Monday, December 15, 2008

Drop in Housing Values and Consumption Demand

CNNMoney reports:

American homeowners will collectively lose more than $2 trillion in home value by the end of 2008, according to a report released Monday. The real estate Web site calculated that home values have dropped 8.4% year-over-year during the first three quarters of 2008, compared with the same period of 2007.

Life-cycle models of consumption tend to suggest that a drop in wealth would lead to a decline in consumption. If one assumed that each $1 decline in wealth leads to a $0.05 decline in consumption, this $2 trillion estimated decline would mean a $100 billion decline in consumption. Real consumption (all figures 2000$) declined by almost $80 billion on an annualized basis last quarter. Since 2006QIV, consumption has increased by only $142.2 billion per year even though real GDP increased by $355.9 billion. Had the ratio of consumption to GDP remained at its 2006QIV level of 71.5 percent, we would be seeing an additional $112 billion in consumption demand.

Maybe a rise in savings might be seen as a good thing if investment demand were also rising, but currently the fall in investment demand is so large that it is largely wiping out the progress in export demand. As private consumption declines, we will need a boost from government purchases if we are to avoid what Keynes called the paradox of thrift.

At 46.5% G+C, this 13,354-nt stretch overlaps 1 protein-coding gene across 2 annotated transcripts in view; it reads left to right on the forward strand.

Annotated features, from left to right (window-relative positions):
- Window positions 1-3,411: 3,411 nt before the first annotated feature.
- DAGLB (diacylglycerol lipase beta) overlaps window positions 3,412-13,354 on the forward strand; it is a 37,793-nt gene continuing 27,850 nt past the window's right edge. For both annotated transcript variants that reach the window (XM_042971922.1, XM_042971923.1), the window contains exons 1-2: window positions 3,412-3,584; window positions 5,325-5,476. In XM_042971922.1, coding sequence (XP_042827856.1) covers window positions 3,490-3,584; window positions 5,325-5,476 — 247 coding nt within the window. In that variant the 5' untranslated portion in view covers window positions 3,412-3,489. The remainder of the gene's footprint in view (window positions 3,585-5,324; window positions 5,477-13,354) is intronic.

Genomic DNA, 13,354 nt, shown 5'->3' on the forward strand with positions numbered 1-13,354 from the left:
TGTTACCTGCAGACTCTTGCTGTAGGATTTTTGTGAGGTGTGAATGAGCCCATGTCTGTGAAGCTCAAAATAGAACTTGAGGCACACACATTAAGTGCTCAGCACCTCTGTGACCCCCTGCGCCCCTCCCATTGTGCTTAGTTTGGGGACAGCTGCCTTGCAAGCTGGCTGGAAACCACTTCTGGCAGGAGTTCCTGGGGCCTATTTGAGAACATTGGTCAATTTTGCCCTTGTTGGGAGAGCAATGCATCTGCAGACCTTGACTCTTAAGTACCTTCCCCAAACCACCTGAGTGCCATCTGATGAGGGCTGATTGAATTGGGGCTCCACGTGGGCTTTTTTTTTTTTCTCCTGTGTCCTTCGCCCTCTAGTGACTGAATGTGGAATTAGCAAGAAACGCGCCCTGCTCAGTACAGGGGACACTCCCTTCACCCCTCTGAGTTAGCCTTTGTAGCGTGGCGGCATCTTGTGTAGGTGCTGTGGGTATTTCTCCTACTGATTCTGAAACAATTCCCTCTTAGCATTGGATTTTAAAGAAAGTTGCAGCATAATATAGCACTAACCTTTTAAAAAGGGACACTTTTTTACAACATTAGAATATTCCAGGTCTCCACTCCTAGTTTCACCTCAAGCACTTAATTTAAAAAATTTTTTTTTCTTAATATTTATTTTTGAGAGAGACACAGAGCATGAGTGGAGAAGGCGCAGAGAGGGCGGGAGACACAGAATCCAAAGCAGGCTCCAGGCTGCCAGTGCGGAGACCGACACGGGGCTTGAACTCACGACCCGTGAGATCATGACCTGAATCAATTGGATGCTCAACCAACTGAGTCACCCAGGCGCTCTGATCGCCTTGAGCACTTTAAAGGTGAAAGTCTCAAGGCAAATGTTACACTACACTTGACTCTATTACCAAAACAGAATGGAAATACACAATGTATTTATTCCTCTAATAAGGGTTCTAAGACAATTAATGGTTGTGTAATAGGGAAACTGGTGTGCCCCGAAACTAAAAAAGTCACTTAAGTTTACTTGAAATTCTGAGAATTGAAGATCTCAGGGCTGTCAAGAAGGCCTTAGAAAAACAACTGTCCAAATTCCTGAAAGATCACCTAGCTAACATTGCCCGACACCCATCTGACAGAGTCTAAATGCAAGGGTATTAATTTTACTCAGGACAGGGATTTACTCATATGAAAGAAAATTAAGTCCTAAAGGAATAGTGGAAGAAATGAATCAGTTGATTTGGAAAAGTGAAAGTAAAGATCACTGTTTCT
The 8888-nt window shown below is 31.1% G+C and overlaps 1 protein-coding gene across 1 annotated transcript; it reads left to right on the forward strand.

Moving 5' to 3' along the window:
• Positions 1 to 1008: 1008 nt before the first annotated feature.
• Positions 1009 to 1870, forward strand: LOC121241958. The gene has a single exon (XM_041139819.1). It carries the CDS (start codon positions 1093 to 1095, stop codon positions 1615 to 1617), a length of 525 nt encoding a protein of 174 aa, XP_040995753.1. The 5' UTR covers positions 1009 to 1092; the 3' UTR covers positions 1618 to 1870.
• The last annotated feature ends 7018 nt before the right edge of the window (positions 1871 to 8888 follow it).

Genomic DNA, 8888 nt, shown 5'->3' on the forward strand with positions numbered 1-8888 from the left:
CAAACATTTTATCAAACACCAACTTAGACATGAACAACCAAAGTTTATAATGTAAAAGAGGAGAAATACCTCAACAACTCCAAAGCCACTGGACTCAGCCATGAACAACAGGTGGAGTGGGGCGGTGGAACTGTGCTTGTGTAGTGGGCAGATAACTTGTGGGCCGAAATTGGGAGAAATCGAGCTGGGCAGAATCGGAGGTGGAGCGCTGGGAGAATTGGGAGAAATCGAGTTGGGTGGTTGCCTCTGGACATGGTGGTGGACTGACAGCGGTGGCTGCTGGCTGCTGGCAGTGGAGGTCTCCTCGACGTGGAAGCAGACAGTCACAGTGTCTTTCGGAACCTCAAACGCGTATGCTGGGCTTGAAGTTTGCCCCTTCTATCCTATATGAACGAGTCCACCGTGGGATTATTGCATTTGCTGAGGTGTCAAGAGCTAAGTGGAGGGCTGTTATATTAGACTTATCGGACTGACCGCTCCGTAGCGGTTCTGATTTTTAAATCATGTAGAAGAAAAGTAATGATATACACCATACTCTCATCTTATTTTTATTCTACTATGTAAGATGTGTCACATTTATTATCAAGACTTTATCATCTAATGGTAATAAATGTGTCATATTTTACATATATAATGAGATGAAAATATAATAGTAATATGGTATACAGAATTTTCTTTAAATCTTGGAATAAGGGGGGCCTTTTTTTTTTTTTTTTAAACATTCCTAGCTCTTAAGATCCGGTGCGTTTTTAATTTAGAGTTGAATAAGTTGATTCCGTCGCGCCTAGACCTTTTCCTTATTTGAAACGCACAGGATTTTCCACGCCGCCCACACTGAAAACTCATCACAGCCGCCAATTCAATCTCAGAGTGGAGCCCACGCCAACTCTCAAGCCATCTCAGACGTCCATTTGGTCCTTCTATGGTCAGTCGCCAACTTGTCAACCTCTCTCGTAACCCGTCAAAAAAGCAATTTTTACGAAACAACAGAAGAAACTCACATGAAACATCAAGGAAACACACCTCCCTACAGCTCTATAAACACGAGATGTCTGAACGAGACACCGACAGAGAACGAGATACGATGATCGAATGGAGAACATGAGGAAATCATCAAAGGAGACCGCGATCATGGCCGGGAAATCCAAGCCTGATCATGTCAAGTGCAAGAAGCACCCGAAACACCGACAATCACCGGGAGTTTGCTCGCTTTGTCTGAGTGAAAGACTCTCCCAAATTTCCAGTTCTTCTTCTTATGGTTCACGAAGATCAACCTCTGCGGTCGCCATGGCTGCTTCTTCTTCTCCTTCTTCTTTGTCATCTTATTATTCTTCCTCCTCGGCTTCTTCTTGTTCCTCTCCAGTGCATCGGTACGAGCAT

Speaking of the paradox of thrift – check out this cartoon with hat tip to an Angrybear.

1 comment:

Anonymous said...

Interesting post pgl and I need to ask some simple questions here to wrap my head around the magnitudes of the boost you (and me too) think we will need from government spending.
Leaving alone the assumption that a $1 GDP decline leads to a $0.05 decline in consumption, would it B worthwhile to measure the recent performance of GDP and house prices, say from 1990...note the lag, consumption/GDP, housing related consumption/consumption and get a range of values and possibly a trend for this..instead of your ballpark $0.05?
Secondly, given the revaluations in the Finance sector, is there a way to back the previously registered GDP values to the new, and lower values? Or izit just built in: wealth creation is fine, but wealth destruction is heresy?
Thirdly, and lastly for now, does the distribution of wealth impinge on this relationship, no matter how accurately we wish to pin down $1 GDP loss causes $X loss of consumption? If the GDP decline is due to a wealthy few houses burning down does that result in more or less decline in consumption than a thousand cheap houses?
Ok, keep up the good work.